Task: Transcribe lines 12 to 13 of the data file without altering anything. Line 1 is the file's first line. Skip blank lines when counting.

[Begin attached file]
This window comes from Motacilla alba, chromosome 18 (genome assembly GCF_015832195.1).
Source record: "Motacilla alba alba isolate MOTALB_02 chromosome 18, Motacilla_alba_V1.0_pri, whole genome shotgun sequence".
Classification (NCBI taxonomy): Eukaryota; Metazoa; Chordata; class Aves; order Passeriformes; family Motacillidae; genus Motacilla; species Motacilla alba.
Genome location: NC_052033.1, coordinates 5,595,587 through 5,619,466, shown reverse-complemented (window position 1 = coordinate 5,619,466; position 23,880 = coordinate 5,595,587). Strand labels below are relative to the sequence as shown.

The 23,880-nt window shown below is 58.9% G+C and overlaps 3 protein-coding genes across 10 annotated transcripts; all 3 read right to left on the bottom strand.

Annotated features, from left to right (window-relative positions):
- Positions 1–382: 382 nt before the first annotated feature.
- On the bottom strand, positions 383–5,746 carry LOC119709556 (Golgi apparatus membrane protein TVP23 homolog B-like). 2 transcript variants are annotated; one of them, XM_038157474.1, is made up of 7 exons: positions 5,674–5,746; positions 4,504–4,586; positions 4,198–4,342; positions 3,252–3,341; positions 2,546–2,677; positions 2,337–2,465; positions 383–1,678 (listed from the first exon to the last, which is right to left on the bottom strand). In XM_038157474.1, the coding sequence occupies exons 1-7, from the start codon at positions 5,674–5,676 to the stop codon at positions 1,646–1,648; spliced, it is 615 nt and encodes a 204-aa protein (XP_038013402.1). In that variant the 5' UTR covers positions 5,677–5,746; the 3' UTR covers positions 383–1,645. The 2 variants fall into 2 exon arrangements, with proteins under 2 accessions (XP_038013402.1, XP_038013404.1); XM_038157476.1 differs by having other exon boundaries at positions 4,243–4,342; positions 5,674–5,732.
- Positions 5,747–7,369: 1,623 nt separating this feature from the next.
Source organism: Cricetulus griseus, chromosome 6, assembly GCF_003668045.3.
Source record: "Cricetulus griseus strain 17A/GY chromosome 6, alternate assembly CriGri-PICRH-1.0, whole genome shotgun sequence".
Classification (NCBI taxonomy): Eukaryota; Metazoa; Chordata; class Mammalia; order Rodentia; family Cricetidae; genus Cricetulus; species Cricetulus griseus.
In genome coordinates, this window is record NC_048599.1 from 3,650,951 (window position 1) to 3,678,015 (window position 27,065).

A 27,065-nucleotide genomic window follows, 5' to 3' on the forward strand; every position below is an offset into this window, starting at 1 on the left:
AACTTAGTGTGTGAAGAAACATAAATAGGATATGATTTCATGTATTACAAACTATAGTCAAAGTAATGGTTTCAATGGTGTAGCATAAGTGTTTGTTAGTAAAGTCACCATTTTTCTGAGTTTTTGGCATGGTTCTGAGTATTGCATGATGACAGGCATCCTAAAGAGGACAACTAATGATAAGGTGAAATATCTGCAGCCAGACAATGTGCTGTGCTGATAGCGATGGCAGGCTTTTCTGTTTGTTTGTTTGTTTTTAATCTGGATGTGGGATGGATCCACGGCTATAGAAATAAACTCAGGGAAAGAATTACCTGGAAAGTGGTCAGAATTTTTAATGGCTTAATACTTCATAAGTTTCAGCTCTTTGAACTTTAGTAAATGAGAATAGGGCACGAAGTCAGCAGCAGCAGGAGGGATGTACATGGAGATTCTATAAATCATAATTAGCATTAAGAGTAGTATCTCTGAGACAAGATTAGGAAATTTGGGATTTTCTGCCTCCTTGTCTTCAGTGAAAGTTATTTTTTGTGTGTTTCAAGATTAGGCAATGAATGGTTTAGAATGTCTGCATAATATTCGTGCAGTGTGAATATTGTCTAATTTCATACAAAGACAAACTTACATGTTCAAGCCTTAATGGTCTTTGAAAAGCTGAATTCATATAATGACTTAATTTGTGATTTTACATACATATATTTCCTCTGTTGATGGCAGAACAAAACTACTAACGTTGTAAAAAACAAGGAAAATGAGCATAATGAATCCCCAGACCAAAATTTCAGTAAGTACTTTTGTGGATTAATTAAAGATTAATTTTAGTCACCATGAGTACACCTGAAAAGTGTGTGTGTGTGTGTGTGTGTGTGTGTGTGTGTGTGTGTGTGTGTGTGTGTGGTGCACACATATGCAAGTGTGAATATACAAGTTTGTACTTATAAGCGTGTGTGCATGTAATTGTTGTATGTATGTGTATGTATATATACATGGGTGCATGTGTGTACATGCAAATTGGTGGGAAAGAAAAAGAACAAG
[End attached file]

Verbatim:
Classification (NCBI taxonomy): Eukaryota; Metazoa; Chordata; class Mammalia; order Rodentia; family Cricetidae; genus Cricetulus; species Cricetulus griseus.
In genome coordinates, this window is record NC_048599.1 from 3,650,951 (window position 1) to 3,678,015 (window position 27,065).